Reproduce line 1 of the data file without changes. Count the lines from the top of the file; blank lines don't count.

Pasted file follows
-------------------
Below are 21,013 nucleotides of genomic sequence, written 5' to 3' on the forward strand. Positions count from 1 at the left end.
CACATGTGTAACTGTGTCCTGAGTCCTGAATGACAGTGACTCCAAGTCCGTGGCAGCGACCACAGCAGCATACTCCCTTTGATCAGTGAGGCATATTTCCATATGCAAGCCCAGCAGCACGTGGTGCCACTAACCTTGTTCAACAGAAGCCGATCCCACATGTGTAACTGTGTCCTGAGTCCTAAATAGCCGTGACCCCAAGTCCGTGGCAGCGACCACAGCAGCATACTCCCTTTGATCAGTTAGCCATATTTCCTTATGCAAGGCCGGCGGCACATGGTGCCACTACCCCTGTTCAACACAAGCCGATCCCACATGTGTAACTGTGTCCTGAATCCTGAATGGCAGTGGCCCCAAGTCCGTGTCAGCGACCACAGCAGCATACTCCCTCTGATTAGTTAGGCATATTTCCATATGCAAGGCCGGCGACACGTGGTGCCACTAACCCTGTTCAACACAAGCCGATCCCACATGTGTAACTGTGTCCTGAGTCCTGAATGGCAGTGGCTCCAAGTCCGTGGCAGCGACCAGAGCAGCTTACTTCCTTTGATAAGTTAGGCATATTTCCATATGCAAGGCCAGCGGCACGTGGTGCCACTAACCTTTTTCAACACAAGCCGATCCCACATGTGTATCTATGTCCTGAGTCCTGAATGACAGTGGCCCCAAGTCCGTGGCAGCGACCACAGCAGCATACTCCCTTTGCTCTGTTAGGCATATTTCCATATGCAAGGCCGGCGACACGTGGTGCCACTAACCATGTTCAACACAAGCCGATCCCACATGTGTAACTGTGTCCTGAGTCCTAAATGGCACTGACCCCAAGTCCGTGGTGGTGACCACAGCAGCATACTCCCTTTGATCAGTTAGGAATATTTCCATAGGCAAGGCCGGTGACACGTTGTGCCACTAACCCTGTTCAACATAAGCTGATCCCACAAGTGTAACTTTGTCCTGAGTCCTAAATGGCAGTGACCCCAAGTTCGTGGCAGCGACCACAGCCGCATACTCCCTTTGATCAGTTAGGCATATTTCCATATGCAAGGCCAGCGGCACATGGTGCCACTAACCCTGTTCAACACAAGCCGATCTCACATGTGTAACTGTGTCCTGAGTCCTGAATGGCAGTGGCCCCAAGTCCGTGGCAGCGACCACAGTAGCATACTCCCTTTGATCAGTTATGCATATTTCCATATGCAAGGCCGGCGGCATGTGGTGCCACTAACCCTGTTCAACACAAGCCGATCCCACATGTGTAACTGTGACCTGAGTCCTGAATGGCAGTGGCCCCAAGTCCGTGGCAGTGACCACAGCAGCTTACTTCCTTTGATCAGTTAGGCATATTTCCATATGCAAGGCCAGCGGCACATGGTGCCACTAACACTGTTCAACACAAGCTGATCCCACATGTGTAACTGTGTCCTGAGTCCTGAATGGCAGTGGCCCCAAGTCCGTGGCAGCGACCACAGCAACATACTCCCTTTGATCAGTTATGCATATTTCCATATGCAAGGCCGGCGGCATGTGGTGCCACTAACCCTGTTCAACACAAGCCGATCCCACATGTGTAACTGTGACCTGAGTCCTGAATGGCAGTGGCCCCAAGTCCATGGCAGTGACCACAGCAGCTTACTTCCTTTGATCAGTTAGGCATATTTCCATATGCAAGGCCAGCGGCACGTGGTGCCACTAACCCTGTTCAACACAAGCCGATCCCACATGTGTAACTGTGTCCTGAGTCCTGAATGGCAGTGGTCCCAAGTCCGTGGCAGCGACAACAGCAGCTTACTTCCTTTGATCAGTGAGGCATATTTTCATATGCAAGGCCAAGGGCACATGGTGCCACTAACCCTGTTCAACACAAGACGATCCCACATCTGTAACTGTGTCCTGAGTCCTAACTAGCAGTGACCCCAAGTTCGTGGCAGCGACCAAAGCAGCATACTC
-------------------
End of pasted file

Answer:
Below are 21,013 nucleotides of genomic sequence, written 5' to 3' on the forward strand. Positions count from 1 at the left end.